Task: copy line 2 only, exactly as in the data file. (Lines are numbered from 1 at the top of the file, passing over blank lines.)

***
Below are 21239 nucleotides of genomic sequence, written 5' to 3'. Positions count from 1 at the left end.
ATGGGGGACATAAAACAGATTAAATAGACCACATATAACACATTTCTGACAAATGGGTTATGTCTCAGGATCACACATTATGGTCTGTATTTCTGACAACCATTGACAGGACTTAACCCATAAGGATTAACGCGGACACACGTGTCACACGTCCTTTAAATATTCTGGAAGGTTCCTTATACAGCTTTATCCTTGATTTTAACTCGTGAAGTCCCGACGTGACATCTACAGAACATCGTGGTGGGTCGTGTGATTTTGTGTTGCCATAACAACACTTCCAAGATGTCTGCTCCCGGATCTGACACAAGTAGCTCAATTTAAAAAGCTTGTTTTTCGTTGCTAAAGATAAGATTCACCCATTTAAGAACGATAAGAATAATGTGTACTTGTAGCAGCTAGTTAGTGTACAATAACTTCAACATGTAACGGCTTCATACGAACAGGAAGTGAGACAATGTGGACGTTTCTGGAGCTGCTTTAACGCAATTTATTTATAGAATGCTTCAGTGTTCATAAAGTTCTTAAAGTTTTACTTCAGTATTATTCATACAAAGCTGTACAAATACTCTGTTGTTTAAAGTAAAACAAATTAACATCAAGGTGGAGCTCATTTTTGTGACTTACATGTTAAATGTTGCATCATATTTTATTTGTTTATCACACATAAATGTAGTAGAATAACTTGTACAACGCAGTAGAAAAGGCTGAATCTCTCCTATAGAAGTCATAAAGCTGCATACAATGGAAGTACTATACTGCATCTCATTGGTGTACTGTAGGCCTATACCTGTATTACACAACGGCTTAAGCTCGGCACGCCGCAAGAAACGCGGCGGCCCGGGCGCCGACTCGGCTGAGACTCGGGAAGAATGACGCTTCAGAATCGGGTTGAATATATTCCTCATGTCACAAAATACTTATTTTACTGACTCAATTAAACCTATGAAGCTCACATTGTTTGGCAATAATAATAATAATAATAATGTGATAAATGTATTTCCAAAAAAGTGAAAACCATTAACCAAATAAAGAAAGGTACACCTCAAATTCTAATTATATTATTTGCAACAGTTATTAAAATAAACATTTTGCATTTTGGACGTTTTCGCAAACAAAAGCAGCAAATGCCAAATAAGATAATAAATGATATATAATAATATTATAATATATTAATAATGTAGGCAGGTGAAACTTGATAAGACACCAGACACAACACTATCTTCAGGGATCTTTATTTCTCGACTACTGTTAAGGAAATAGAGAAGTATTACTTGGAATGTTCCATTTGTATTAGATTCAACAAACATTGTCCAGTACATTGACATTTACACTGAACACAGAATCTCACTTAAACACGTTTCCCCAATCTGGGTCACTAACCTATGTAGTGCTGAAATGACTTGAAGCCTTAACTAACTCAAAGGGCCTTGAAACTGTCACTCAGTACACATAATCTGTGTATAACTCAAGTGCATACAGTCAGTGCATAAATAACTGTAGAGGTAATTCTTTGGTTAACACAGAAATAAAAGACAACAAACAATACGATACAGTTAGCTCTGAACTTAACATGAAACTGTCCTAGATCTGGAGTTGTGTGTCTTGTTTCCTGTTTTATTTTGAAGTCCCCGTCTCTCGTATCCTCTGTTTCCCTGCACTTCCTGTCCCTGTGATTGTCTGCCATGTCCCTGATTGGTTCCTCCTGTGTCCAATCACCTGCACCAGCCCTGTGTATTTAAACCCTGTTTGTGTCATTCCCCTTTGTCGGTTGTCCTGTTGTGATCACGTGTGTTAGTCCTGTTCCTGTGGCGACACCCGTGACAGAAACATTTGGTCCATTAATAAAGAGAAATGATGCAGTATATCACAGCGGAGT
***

ATGGGGGACATAAAACAGATTAAATAGACCACATATAACACATTTCTGACAAATGGGTTATGTCTCAGGATCACACATTATGGTCTGTATTTCTGACAACCATTGACAGGACTTAACCCATAAGGATTAACGCGGACACACGTGTCACACGTCCTTTAAATATTCTGGAAGGTTCCTTATACAGCTTTATCCTTGATTTTAACTCGTGAAGTCCCGACGTGACATCTACAGAACATCGTGGTGGGTCGTGTGATTTTGTGTTGCCATAACAACACTTCCAAGATGTCTGCTCCCGGATCTGACACAAGTAGCTCAATTTAAAAAGCTTGTTTTTCGTTGCTAAAGATAAGATTCACCCATTTAAGAACGATAAGAATAATGTGTACTTGTAGCAGCTAGTTAGTGTACAATAACTTCAACATGTAACGGCTTCATACGAACAGGAAGTGAGACAATGTGGACGTTTCTGGAGCTGCTTTAACGCAATTTATTTATAGAATGCTTCAGTGTTCATAAAGTTCTTAAAGTTTTACTTCAGTATTATTCATACAAAGCTGTACAAATACTCTGTTGTTTAAAGTAAAACAAATTAACATCAAGGTGGAGCTCATTTTTGTGACTTACATGTTAAATGTTGCATCATATTTTATTTGTTTATCACACATAAATGTAGTAGAATAACTTGTACAACGCAGTAGAAAAGGCTGAATCTCTCCTATAGAAGTCATAAAGCTGCATACAATGGAAGTACTATACTGCATCTCATTGGTGTACTGTAGGCCTATACCTGTATTACACAACGGCTTAAGCTCGGCACGCCGCAAGAAACGCGGCGGCCCGGGCGCCGACTCGGCTGAGACTCGGGAAGAATGACGCTTCAGAATCGGGTTGAATATATTCCTCATGTCACAAAATACTTATTTTACTGACTCAATTAAACCTATGAAGCTCACATTGTTTGGCAATAATAATAATAATAATAATGTGATAAATGTATTTCCAAAAAAGTGAAAACCATTAACCAAATAAAGAAAGGTACACCTCAAATTCTAATTATATTATTTGCAACAGTTATTAAAATAAACATTTTGCATTTTGGACGTTTTCGCAAACAAAAGCAGCAAATGCCAAATAAGATAATAAATGATATATAATAATATTATAATATATTAATAATGTAGGCAGGTGAAACTTGATAAGACACCAGACACAACACTATCTTCAGGGATCTTTATTTCTCGACTACTGTTAAGGAAATAGAGAAGTATTACTTGGAATGTTCCATTTGTATTAGATTCAACAAACATTGTCCAGTACATTGACATTTACACTGAACACAGAATCTCACTTAAACACGTTTCCCCAATCTGGGTCACTAACCTATGTAGTGCTGAAATGACTTGAAGCCTTAACTAACTCAAAGGGCCTTGAAACTGTCACTCAGTACACATAATCTGTGTATAACTCAAGTGCATACAGTCAGTGCATAAATAACTGTAGAGGTAATTCTTTGGTTAACACAGAAATAAAAGACAACAAACAATACGATACAGTTAGCTCTGAACTTAACATGAAACTGTCCTAGATCTGGAGTTGTGTGTCTTGTTTCCTGTTTTATTTTGAAGTCCCCGTCTCTCGTATCCTCTGTTTCCCTGCACTTCCTGTCCCTGTGATTGTCTGCCATGTCCCTGATTGGTTCCTCCTGTGTCCAATCACCTGCACCAGCCCTGTGTATTTAAACCCTGTTTGTGTCATTCCCCTTTGTCGGTTGTCCTGTTGTGATCACGTGTGTTAGTCCTGTTCCTGTGGCGACACCCGTGACAGAAACATTTGGTCCATTAATAAAGAGAAATGATGCAGTATATCACAGCGGAGT